UTC to pay $75m in compensation over illegal exports to China

2 July 2012 (Last Updated July 2nd, 2012 03:50)

United Technologies Corporation (UTC) has agreed to pay more than $75m in compensation to the US Department of Justice (DOJ) and the Department of State for the illegal export of software to China, which was used in the development of the country's WZ-10 military attack helicopter.

United Technologies Corporation (UTC) has agreed to pay more than $75m in compensation to the US Department of Justice (DOJ) and the Department of State for the illegal export of software to China, which was used in the development of the country's WZ-10 military attack helicopter.

The company's subsidiaries Pratt & Whitney Canada (P&WC) and Hamilton Sundstrand pleaded guilty to violating the State Department's international traffic in arms regulations (ITAR), as well as the false statements act.

According to the justice department, P&WC supplied ten development engines to China in 2001 and 2002 that were used to power each WZ-10 helicopter, during the development phases of the programme.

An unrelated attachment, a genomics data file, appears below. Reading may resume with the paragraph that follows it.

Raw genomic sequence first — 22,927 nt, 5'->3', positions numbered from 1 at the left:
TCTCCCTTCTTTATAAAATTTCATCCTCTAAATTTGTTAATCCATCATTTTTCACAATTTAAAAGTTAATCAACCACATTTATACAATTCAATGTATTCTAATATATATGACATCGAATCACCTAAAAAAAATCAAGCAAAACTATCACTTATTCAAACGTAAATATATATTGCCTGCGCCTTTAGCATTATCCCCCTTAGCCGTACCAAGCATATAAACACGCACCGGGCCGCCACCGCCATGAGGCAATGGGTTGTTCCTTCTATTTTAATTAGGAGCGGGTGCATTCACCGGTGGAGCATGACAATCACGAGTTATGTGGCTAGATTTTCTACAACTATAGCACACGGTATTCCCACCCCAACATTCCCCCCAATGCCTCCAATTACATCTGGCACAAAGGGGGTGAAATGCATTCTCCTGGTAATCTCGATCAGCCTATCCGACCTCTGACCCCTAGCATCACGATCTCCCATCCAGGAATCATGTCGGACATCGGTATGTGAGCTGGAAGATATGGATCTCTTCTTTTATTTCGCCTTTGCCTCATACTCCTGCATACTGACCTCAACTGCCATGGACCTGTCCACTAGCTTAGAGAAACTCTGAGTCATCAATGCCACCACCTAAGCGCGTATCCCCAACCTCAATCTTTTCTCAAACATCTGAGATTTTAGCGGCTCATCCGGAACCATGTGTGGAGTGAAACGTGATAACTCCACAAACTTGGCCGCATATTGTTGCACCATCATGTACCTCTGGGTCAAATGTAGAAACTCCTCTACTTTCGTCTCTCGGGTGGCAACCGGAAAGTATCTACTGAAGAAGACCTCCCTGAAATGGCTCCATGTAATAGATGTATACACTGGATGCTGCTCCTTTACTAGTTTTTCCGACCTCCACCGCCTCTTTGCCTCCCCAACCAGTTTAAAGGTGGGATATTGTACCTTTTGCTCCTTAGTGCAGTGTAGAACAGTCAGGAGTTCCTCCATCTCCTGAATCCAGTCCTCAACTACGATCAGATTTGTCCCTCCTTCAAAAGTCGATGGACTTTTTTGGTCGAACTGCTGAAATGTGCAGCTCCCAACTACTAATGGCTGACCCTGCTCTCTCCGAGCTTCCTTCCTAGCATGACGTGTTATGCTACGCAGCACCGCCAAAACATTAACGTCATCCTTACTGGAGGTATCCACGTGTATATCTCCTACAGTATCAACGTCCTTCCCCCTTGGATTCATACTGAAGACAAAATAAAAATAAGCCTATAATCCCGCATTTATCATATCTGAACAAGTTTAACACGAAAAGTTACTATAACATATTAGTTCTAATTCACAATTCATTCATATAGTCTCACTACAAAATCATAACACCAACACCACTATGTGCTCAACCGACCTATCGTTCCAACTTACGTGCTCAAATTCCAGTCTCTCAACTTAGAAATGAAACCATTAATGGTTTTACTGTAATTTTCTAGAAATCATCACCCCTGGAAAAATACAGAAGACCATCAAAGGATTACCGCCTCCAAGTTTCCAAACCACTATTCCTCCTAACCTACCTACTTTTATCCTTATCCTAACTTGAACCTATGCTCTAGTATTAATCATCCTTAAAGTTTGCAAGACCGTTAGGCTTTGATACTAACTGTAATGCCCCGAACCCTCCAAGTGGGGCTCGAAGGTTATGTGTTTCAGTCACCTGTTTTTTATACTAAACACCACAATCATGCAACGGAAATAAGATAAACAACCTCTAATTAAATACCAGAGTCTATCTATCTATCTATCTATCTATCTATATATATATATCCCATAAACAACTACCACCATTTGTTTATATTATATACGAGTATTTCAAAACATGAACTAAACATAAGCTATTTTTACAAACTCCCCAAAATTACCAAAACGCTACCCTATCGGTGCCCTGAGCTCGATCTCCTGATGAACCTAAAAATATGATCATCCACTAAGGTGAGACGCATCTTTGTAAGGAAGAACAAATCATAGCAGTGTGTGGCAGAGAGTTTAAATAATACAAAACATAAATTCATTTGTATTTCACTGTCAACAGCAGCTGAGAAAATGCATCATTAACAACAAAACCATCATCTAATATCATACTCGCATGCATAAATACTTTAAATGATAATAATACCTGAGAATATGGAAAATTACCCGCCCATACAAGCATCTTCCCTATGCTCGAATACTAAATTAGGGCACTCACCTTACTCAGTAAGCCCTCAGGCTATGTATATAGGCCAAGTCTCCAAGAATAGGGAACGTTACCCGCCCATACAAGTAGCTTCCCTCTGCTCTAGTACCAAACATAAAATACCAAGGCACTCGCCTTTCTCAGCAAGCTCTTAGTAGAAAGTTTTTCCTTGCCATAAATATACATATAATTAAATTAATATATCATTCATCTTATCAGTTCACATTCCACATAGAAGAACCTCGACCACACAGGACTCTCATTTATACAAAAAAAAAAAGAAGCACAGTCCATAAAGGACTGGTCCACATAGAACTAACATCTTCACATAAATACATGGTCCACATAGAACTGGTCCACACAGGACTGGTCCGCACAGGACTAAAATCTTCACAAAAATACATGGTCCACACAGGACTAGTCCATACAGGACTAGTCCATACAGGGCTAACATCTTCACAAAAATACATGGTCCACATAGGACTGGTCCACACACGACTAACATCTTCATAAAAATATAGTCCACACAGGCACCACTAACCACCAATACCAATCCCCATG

US Attorney David Fein was quoted by Reuters as saying that P&WC intentionally exported the military technology, with plans to become the exclusive supplier for the Chinese helicopter market with projected revenues of up to $2bn.

"We accept responsibility for these past violations and we deeply regret they occurred."

"PWC exported controlled US technology to China, knowing it would be used in the development of a military attack helicopter in violation of the US arms embargo with China," he said.

The company will now pay a $20.7m fine to the DOJ, and $55m in penalties to the State Department, in relation to separate export violations and those related with the WZ-10.

Of the $55m penalty, $35m is scheduled to be paid in cash over four years, while the remaining $20m will be suspended if UTC completes various compliance measures.

Commenting on the judgement, UTC chairman and chief executive officer Louis Chênevert said that the company was committed to conducting business in full compliance with all export laws and regulations, which forms an integral part of safeguarding US national security and foreign policy interests.

''We accept responsibility for these past violations and we deeply regret they occurred," Chênevert added.

The export of defence articles and associated technical data to China has been banned by the US Government after the Tiananmen Square massacre by the Chinese military in June 1989.